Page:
MicroLED Apple Watch Ultra May Be Delayed Due to Supply Chain Issues
Apple is widely expected to bring a microLED display to the Apple Watch Ultra, but a new report out of Korea suggests the company may not have the supply chain configured early enough to launch the device by 2026.
Throughout last year, Taiwanese research firm TrendForce predicted a 2026 launch timeframe for the device. That's later than several other sources, which have centered on 2025. However, according to The Elec, problems relating to high manufacturing costs and production yields remain the biggest obstacles to mass production of the microLED Apple Watch Ultra and could even delay the release beyond 2026.
Apple has reportedly been working on custom microLED display technology for almost a decade. The advanced display offers improved brightness, color reproduction, dynamic range, viewing angles, and efficiency, making images look more like they are "painted" atop the display glass.
The current Apple Watch Ultra has a display size of 1.93-inches, whereas the upcoming microLED model is expected to feature a 2.12-inch screen. Apple's problem is that the cost of manufacturing a screen with such a high pixel density is still considered prohibitive for a device that currently sells for $799. According to the report, simulation yields indicate a 2.12-inch screen costs as much as $150, which is four times the cost of producing the existing OLED display ($38). As a benchmark, consumer sales of products with a panel price of $150 are usually around $1,500.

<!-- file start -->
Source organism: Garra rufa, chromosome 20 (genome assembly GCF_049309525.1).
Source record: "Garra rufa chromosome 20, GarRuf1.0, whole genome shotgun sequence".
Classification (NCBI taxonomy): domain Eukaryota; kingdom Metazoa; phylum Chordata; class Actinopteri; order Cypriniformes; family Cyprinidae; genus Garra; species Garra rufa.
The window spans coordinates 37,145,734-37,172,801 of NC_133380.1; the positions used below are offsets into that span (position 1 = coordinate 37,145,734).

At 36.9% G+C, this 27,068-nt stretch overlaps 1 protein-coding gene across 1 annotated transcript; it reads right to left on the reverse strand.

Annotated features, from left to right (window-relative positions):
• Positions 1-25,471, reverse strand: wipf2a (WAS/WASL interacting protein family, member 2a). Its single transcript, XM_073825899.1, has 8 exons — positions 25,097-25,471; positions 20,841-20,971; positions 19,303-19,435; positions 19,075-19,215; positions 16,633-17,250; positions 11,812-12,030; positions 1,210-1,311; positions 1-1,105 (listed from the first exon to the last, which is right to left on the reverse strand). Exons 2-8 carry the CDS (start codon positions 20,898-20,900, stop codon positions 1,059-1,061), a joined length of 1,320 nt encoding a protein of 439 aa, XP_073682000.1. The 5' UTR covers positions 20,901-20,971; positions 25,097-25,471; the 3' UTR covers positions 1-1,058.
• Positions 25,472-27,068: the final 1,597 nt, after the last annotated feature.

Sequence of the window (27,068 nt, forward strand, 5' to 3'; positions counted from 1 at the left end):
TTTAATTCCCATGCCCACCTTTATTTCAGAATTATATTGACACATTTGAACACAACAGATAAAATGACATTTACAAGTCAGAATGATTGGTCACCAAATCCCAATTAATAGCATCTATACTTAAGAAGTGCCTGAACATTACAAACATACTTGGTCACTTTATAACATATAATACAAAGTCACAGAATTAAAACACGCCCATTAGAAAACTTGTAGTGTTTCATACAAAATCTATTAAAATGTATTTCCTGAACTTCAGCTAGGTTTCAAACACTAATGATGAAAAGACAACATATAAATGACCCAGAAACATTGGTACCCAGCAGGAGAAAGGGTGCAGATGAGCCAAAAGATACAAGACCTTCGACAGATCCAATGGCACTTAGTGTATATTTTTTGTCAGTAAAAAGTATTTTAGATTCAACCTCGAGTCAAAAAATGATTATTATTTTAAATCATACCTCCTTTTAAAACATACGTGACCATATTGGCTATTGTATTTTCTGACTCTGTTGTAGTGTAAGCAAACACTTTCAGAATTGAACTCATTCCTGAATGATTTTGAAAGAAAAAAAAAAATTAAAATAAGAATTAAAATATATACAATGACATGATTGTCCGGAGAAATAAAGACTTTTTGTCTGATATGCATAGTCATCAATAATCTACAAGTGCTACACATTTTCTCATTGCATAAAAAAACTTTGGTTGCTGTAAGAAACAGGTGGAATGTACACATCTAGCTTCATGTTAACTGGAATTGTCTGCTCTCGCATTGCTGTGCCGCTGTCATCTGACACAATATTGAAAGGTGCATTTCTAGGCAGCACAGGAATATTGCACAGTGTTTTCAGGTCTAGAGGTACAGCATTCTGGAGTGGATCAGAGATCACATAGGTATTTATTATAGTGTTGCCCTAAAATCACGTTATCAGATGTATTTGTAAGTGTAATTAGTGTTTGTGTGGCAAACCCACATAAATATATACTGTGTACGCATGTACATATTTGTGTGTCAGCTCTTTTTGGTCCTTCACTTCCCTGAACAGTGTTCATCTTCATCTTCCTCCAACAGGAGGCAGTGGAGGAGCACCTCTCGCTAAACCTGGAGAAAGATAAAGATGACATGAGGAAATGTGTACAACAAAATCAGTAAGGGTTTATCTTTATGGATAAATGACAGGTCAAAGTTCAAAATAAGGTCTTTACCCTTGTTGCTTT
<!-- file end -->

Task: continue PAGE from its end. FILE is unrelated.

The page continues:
For example, $150 is more expensive than it costs to make the OLED displays for the 6.1-inch and the 6.7-inch iPhone 15, which are $80 and $120, respectively. In terms of the cost of the panel right now, the microLED Apple Watch Ultra would have a higher price tag than Apple's latest premium iPhones. The issue is so problematic that even a 2027 release for the device could be overly optimistic, claims today's report.
Apple is said to have plans to replace all of its existing LCD, OLED, and mini-LED panels with microLED in the long term, with the technology being designed to be scaled up from the Apple Watch to the iPhone, iPad, Mac, and Vision Pro headset. The project is part of Apple's plan to reduce its reliance on Samsung as a supplier while reaping benefits from engineering its own displays in-house. But unless the company can get all its ducks in a row on the component supply chain side, microLED adoption could still be some way off.